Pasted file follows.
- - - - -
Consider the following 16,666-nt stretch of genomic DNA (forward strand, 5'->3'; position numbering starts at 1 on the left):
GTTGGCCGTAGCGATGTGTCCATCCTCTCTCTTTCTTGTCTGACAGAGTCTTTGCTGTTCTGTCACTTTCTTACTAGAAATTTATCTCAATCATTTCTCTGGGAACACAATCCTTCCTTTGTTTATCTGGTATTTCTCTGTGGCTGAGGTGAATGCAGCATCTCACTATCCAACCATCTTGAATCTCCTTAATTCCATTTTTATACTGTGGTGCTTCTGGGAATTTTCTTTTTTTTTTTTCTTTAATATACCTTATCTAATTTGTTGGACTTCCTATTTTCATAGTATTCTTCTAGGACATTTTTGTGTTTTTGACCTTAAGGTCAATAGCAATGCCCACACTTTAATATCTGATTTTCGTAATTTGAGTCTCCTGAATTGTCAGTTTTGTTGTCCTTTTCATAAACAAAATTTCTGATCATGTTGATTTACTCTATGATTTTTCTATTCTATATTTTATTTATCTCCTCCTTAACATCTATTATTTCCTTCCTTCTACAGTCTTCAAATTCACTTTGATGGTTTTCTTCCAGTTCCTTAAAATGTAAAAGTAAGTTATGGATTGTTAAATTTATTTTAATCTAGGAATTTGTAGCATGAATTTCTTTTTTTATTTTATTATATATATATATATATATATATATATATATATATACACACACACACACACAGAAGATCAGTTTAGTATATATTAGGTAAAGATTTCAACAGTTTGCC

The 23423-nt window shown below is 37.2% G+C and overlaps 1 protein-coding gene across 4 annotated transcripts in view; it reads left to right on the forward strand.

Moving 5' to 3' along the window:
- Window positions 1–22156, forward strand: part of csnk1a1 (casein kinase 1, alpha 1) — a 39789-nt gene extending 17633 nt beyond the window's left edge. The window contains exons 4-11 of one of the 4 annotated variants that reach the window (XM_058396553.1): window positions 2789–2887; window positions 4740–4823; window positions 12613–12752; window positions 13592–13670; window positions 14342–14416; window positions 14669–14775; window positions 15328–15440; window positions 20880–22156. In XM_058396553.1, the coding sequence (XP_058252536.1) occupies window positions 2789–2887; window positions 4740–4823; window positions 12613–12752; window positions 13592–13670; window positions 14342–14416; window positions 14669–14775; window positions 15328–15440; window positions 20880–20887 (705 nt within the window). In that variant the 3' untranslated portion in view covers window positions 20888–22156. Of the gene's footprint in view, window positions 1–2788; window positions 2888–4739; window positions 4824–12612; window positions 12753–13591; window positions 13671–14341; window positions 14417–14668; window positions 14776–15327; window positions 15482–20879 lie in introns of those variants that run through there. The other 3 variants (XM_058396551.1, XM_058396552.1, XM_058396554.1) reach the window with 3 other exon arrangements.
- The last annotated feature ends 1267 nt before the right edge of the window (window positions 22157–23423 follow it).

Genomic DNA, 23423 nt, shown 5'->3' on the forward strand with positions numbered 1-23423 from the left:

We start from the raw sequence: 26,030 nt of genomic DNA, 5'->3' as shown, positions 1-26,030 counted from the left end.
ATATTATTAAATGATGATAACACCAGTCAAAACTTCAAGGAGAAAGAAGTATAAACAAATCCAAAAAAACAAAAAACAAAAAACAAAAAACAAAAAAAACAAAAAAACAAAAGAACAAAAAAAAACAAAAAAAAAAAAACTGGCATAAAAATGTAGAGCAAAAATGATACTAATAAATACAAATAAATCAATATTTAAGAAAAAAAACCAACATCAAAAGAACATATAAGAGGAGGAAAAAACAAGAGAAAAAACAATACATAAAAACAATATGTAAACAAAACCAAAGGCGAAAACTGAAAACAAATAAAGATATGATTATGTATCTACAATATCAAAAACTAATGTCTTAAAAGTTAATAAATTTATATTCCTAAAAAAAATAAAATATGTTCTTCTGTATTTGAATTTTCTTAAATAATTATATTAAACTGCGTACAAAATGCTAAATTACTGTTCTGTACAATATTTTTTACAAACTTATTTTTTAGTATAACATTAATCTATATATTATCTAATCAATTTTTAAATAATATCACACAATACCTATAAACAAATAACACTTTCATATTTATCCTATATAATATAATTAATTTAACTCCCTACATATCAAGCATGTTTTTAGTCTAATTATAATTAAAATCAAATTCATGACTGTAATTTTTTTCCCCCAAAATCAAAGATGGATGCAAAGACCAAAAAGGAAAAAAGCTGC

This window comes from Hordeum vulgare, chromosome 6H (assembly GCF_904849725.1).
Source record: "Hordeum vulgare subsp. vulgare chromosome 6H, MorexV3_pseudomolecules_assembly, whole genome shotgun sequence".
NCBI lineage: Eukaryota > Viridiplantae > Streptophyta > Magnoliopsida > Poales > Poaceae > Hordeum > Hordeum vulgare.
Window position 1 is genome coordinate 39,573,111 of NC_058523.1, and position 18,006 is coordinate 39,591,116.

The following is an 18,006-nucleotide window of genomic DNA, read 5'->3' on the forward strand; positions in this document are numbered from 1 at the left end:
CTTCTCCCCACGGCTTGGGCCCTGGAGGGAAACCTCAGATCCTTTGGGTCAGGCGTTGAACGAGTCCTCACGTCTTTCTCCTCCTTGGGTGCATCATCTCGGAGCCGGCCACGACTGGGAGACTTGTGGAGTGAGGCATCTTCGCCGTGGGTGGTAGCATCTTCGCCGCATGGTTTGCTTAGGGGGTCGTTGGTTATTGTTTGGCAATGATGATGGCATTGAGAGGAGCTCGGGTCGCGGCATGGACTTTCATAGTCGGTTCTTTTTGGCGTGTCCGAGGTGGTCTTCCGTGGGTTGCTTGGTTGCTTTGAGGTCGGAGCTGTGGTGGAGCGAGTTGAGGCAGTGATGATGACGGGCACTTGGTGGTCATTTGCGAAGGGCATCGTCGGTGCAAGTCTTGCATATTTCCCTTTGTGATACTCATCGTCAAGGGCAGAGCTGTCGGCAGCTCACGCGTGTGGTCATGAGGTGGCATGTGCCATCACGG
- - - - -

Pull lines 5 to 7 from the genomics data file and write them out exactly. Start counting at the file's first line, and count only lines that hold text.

- Window positions 1–22156, forward strand: part of csnk1a1 (casein kinase 1, alpha 1) — a 39789-nt gene extending 17633 nt beyond the window's left edge. The window contains exons 4-11 of one of the 4 annotated variants that reach the window (XM_058396553.1): window positions 2789–2887; window positions 4740–4823; window positions 12613–12752; window positions 13592–13670; window positions 14342–14416; window positions 14669–14775; window positions 15328–15440; window positions 20880–22156. In XM_058396553.1, the coding sequence (XP_058252536.1) occupies window positions 2789–2887; window positions 4740–4823; window positions 12613–12752; window positions 13592–13670; window positions 14342–14416; window positions 14669–14775; window positions 15328–15440; window positions 20880–20887 (705 nt within the window). In that variant the 3' untranslated portion in view covers window positions 20888–22156. Of the gene's footprint in view, window positions 1–2788; window positions 2888–4739; window positions 4824–12612; window positions 12753–13591; window positions 13671–14341; window positions 14417–14668; window positions 14776–15327; window positions 15482–20879 lie in introns of those variants that run through there. The other 3 variants (XM_058396551.1, XM_058396552.1, XM_058396554.1) reach the window with 3 other exon arrangements.
- The last annotated feature ends 1267 nt before the right edge of the window (window positions 22157–23423 follow it).

Genomic DNA, 23423 nt, shown 5'->3' on the forward strand with positions numbered 1-23423 from the left: